LIVERPOOL, England — Mohamed Salah’s routine is familiar now. As the Liverpool Football Club stadium erupts joyously around him, celebrating yet another of the Egyptian’s goals, he runs to the fans closest to him, arms outstretched. He stands stock still, soaking in the adulation.
Once his teammates have congratulated him, he walks slowly back to the center circle. “Then there is this pause,” said Neil Atkinson, host of The Anfield Wrap, a Liverpool fans’ podcast, and a regular at the stadium.
Mr. Salah raises his hands to the sky and then kneels on the field, prostrating himself in a deeply personal demonstration of his Muslim faith. “The crowd goes a little quieter, allows him that moment of reflection,” Mr. Atkinson said. There is another roar as he stands up, “and then everyone celebrates again.”
Mr. Salah has been European soccer’s breakout star this season. He has scored 43 goals in 49 games in his first season at Liverpool. He has carried the team to its first Champions League final in more than a decade. He has been voted England’s player of the year both by his fellow players and by the Football Writers’ Association.
His faith — and his public displays of it — have also made him a figure of considerable social and cultural significance. At a time when Britain is fighting rising Islamophobia, when government policy has been to create a “hostile environment” for illegal immigrants, he is a North African and a Muslim who is not just accepted in Britain, but adored.
“He is someone who embodies Islam’s values and wears his faith on his sleeve,” said Miqdaad Versi, the assistant secretary general of the Muslim Council of Britain. “He has a likability. He is the hero of the team. Liverpool, in particular, has rallied around him in a really positive way. He is not the solution to Islamophobia, but he can play a major role.”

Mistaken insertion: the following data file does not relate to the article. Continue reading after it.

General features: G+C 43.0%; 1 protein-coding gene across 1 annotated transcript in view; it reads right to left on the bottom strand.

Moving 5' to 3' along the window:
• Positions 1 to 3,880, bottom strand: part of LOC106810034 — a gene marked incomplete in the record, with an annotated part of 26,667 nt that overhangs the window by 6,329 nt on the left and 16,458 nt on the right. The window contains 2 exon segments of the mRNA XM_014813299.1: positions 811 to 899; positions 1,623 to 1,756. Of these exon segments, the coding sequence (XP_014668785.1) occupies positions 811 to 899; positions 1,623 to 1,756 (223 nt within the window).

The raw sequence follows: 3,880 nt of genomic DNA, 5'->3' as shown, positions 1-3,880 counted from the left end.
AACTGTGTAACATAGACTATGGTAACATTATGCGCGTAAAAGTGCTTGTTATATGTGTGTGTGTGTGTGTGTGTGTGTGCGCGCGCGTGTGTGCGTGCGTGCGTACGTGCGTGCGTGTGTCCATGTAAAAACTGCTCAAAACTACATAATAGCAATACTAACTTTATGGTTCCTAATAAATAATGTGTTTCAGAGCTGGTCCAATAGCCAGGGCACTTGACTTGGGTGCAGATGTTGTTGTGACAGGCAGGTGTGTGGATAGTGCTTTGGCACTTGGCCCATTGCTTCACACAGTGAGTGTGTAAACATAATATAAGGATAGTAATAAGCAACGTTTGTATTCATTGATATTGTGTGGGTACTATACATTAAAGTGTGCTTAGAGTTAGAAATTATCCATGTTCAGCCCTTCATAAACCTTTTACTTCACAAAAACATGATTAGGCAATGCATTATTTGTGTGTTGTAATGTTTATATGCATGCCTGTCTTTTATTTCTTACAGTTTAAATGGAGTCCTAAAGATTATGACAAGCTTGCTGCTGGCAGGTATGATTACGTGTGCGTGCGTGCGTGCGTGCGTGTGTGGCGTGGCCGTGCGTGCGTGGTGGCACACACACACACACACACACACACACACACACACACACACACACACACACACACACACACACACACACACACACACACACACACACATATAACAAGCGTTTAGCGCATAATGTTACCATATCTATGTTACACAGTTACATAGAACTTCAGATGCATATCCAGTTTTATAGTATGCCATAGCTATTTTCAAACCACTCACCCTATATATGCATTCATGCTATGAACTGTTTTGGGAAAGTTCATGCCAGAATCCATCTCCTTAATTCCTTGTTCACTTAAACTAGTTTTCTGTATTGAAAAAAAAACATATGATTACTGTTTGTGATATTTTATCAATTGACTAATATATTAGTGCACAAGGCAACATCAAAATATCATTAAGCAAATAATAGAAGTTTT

Mr. Salah, 25, is used to being an icon. In Egypt, his status as a national treasure was confirmed in October last year, when his nerveless last-minute penalty kick secured the country’s national team a place in this summer’s World Cup, its first appearance at the tournament since 1990. Mr. Salah, grinning deliriously, was carried around the stadium in the Egyptian city of Alexandria on fans’ shoulders.
His face adorns countless walls in Cairo. A mural of him outside a cafe in downtown Cairo has become a tourist attraction. The city’s markets offer his image on everything from bed linen to lanterns, traditionally given as a gift during Ramadan. In March, it was reported that he had garnered considerable support in the country’s presidential election, despite not running as a candidate.
The Premier League, and European soccer in general, has always been popular in Egypt, but now thousands pack Cairo’s coffee shops and shisha bars to watch Liverpool’s games.
“No Egyptian has done what Mohamed has done, which is why his rise is so important to the public,” said Ahmed Atta, an Egyptian soccer analyst. “Everyone is watching the Premier League now. Social media is awash with pictures of him.”
Mr. Salah’s popularity is not just the result of his prowess on the field; just as important is his philanthropy. “He is constantly donating money to charities and to his hometown,” said Said Elshishiny, the coach who discovered his talent as a child in Nagrig, a town in the Nile Delta. “It is enough to make anyone adore him.”